Restoring Coastal Habitats

Restoring Coastal Habitats:

A study has been published, which has raised doubt about the efficiency of restoring coastal habitats to offset carbon emissions.

  • Restoring Coastal habitats is far from certain and unreliable. and there’s a real risk that the scale at which they can mitigate emissions has been massively oversold.
  • It is extremely difficult to work out a reliable figure for carbon accumulation by coastal ecosystems under current conditions.
  • There is a very weak basis for calculating the future carbon offsets that restoration projects might provide over the next 50 to 100 years.
  • Blue Carbon refers to carbon sinks held by coastal, aquatic, and marine vegetation, marine organisms, and sediments.
  • Across several hundred scientific studies, there was a 600-fold difference between the highest and lowest estimates for carbon burial in salt marshes, a 76-fold difference for seagrasses and a 19-fold difference for mangroves.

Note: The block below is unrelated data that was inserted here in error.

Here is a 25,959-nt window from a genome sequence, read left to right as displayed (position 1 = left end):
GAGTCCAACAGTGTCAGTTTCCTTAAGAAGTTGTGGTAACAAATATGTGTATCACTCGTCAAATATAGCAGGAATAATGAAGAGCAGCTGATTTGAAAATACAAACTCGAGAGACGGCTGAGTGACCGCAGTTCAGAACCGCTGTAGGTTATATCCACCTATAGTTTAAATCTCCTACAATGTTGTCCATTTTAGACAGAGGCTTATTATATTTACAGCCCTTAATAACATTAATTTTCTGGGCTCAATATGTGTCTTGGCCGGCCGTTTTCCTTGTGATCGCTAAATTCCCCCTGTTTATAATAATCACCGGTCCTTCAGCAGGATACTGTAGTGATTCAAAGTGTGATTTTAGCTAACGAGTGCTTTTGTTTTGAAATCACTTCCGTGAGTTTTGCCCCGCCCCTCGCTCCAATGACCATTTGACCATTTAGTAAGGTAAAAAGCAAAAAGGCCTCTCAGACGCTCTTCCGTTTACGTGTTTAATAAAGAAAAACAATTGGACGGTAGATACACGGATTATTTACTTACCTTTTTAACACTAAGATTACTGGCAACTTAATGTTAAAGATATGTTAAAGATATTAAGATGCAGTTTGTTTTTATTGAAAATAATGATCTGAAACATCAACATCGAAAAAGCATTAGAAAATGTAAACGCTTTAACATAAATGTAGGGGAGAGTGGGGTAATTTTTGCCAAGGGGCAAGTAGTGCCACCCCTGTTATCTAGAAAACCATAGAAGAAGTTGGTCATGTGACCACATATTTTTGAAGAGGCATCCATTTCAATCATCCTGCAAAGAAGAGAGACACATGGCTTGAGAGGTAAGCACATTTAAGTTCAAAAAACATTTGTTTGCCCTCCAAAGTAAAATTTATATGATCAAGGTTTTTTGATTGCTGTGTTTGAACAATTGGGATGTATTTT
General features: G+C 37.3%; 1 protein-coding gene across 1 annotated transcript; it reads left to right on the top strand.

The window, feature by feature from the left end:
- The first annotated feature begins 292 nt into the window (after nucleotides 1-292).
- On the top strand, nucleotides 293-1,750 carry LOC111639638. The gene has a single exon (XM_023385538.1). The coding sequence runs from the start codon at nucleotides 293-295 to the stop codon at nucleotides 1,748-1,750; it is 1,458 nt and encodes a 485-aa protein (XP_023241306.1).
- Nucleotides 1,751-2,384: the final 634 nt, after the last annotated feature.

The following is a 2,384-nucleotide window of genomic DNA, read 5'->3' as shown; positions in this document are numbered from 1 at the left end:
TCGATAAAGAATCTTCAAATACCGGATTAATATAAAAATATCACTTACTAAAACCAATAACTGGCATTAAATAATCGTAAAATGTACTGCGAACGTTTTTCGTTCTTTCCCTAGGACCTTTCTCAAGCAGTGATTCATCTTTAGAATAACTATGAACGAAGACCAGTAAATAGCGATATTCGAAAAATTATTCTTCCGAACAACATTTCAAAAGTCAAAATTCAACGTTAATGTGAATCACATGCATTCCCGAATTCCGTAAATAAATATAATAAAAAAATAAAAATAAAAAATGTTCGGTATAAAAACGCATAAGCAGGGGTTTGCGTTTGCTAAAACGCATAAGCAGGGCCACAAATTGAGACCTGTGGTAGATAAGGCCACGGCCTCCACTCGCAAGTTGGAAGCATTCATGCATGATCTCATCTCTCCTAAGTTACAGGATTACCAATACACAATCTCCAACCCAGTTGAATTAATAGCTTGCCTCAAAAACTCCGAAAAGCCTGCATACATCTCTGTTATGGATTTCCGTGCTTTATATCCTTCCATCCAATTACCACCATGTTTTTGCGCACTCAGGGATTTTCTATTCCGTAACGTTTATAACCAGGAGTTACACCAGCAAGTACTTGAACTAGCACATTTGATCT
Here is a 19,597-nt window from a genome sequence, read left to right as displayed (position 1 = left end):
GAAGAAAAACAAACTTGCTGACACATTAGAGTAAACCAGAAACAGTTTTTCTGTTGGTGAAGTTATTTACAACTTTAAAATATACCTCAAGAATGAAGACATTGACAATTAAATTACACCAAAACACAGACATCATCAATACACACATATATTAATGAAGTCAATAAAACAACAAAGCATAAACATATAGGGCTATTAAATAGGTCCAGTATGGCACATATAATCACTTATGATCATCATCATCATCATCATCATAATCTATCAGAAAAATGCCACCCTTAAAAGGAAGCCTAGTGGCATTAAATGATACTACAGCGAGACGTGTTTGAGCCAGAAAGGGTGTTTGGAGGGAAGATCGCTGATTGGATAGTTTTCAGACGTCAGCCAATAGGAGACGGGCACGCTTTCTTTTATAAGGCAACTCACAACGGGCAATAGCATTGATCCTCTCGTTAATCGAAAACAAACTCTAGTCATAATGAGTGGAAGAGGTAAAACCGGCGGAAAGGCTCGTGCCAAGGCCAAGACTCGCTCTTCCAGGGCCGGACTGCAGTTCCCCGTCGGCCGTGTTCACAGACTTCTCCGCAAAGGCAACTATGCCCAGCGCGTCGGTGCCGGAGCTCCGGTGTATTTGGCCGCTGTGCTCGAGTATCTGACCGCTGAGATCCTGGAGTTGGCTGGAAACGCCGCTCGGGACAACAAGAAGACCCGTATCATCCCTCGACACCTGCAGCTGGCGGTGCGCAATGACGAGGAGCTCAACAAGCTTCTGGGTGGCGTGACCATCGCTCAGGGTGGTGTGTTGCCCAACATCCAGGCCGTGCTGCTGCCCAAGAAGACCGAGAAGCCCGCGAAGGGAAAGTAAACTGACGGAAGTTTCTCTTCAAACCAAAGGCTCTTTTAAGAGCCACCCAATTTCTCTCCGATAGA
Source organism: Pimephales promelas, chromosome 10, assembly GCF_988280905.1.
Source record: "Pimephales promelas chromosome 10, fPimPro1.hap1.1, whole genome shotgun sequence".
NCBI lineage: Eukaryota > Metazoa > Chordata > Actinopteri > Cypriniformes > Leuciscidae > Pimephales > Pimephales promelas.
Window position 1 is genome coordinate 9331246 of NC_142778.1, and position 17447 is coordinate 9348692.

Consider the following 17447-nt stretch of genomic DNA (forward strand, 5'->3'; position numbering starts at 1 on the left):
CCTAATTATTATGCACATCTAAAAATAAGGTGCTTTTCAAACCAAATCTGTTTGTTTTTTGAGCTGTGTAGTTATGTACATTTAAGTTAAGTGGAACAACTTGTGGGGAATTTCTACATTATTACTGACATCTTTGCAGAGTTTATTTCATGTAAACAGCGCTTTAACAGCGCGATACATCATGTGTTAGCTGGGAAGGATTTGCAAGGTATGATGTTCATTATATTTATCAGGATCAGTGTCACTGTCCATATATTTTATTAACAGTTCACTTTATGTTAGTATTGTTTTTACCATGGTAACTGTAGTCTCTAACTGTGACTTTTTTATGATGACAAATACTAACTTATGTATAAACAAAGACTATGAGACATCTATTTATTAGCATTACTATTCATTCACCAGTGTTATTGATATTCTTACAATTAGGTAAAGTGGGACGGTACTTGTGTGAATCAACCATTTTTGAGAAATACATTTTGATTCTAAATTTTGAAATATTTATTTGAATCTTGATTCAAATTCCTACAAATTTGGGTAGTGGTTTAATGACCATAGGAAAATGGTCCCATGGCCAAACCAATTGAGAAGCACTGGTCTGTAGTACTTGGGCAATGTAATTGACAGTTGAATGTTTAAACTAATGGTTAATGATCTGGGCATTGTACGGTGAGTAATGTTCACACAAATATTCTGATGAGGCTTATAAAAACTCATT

• Burrowing organisms disturb and mix younger and older layers, causing errors in the dating process of fossis fuels by making sediments seem younger, and carbon burial rates greater, than they really are.
  • Carbon dating is a radiometric dating method.
  • It uses the naturally occurring radioisotope carbon-14 (14C) to estimate the age of carbon-bearing materials up to about 58,000 to 62,000 years old.
  • Much of the carbon buried in coastal sediments comes from elsewhere, such as soil swept from the land and carried by rivers. This is called Imported Carbon.
  • In a study on one saltmarsh, the proportion of 50% imported carbon near the sediment surface increased to 80% in deeper layers.
  • Since the deeper value represents the habitat’s long-term carbon burial rate, the direct contribution of a restored habitat to removing carbon may be much less important than thought.
  • Turning an oil palm plantation back into a mangrove forest or flooding a coastal area to make a saltmarsh should help the land accumulate carbon.
  • But that same land could also release more methane (otherwise known as marsh gas) and nitrous oxide – both powerful greenhouse gases – leaving no net climate benefit.
  • There are calcifying animals and plants which grow in these habitats, particularly seagrass meadows.
  • The strap-like leaves of seagrass are often covered by a white crust of shelled worms and coralline algae.
  • When these organisms make their calcium carbonate covering, CO₂ is produced.

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